Parlor politics: Behind the little-known massage certification group that Sacramento County rejected
California Massage Therapy Council strengthens industry grip under state legislation
Under a state law that went into effect last year, a tax-exempt private entity with a financial stake in the massage industry has been spreading its influence to numerous local jurisdictions. But the California Massage Therapy Council has yet to rub Sacramento County the right way.
The CMTC is a little-known group that makes millions of dollars annually by certifying massage professionals around the state.
Created in 2009 by state legislation, the CMTC established what it calls a “voluntary” certification process. While not required, a CMTC certification is recognized anywhere in the state, as opposed to local certification, which might only be good in the town where it’s obtained.
The CMTC is not a “quasi-governmental” regulatory body, Executive Director Ahmos Netanel is careful to point out. But it’s easy to mistake it for one, as state lawmakers created the group and expanded its role.
In January 2015, Gov. Jerry Brown signed the Massage Therapy Act, which, among other things, boosted the CMTC’s profile by incentivizing local governments to require its certification.
CMTC’s bottom line hangs in the balance.
The group’s revenues, which come almost entirely from certification fees, dropped in 2015 for the first time in at least four years, according to CMTC financial statements and IRS data. Last year, CMTC recorded $4.4 million in revenue, almost 7 percent less than the previous year. The group is projecting another decline this year, with less than $4 million expected.
Because the Massage Therapy Act doubled the amount of training required to become a certified massage practitioner to 500 hours (an amount already required for certified massage therapists), fewer new applications are coming in. But CMTC may eventually make that money back as more local governments require its certification, making its “voluntary” process less voluntary.
“It hasn’t reached that critical mass yet,” said Sacramento County tax and finance manager Guy Fuson, who helped craft new massage business regulations intended to weed out fronts for prostitution.
Still, Netanel says his group neither encourages nor discourages local governments to require CMTC certification, even with its financial fortunes at stake.
“We are totally neutral about it,” said Netanel, who became executive director in 2010 and has seen his annual salary increase 14 percent between 2012 and 2014, to $302,325. “It is something that happens organically.”
In February, a written report to the CMTC board estimated that at least 151 counties and cities had begun requiring its certification before massage professionals could do business in their jurisdictions. Another 22 jurisdictions were in the process of drafting similar proposals.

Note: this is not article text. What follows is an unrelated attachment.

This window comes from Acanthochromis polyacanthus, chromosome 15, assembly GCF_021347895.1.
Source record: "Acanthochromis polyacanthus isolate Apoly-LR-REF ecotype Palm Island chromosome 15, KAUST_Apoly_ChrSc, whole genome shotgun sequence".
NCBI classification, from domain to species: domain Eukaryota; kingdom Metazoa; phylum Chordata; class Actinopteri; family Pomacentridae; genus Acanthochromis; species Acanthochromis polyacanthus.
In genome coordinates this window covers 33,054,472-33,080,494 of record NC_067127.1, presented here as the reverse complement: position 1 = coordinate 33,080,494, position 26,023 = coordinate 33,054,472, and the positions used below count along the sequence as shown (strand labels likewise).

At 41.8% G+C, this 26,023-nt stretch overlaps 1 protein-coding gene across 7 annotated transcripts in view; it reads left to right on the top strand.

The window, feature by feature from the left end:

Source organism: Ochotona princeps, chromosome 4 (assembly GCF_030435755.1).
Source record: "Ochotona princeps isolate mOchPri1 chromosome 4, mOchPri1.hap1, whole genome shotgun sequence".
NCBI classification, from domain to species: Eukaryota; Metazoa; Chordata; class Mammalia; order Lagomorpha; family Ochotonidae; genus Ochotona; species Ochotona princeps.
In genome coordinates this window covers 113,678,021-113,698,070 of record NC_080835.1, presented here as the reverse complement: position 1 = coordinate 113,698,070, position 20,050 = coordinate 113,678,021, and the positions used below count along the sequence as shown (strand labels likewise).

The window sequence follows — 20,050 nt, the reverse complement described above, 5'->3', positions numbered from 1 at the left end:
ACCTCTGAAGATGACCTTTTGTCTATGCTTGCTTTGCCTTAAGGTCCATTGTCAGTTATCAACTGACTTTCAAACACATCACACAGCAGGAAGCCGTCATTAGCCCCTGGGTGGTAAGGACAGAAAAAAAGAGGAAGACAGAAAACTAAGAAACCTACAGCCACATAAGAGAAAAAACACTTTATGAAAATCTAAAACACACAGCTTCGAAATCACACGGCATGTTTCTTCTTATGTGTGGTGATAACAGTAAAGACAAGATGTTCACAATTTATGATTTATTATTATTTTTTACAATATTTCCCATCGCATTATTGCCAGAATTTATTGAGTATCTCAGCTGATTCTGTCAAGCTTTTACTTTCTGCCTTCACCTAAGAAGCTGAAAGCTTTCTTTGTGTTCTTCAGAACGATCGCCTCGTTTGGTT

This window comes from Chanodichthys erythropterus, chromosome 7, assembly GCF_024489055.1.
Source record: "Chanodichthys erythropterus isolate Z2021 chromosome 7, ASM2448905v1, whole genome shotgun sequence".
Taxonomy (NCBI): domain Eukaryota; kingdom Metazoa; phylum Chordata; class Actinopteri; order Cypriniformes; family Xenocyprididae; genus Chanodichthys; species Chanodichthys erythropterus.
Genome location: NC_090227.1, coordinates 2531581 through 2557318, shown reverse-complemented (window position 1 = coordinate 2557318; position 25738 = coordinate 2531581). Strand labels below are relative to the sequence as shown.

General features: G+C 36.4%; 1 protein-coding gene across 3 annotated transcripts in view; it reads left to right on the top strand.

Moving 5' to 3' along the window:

Sacramento County is not one of those jurisdictions. And Fuson, a CMTC board member, isn’t advocating to change that.
“Two-thirds of the people we arrest happen to have their certification,” he said. “It is sort of an industry-based group.”
Netanel contends that CMTC’s certification process was robust even before lawmakers increased training requirements, and is fond of saying that a CMTC certificate “is the hardest to get and the easiest to lose.”
“Even if they were not convicted of prostitution, we will revoke their certificate,” he said.
Applicants need to clear Department of Justice and FBI criminal background checks, and Netanel says the CMTC decertifies people even if there’s just a credible suspicion of prostitution. The most common evidentiary reason comes in the form of sworn declarations from law enforcement officers, which, Netanel said, are “something we use extensively.”
Between its inception in August 2009 and April 30, CMTC has issued 6,794 disciplinary actions, Netanel said.
Kristen DiAngelo, an activist and former escort who founded the Sacramento chapter of the Sex Workers Outreach Project, said overvigilance can put consenting sex workers and trafficking victims alike in more desperate conditions.
“Traffickers don’t go, ’Oh damn, my girls can no longer work there. Guess I’ll stop,’” she said. Instead, the victims are moved to another location, increasing their danger. “Every time a victim is relocated, their chances of survival diminishes.”
Netanel said the CMTC permanently revoked a certificate due to a human trafficking violation for the first time last year. He didn’t recall the details of the case or in which county it occurred.
“That’s out of more than 70,000 individual professionals,” he said. “Even if it is rare, we take it very, very seriously and it is a priority for us.”
In 2013, less than a percent of its $2.4 million in reported expenses was spent on application investigations. Almost 48 percent went toward compensation and benefits, while nearly 6 percent was spent on hotel and travel accommodations.
According to Fuson, diploma mill massage schools, which essentially sell certificates without administering the required training, cause the primary problem for local regulators, who have to honor the certificates as valid.
“As we know, a diploma is only as good as your laser printer,” he said. “A lot of the schools are not legitimate.”
The Massage Therapy Act put CMTC in charge of approving these schools, but a regulatory patchwork remains.
“What we need that we still do not have is a good gatekeeper,” Fuson said.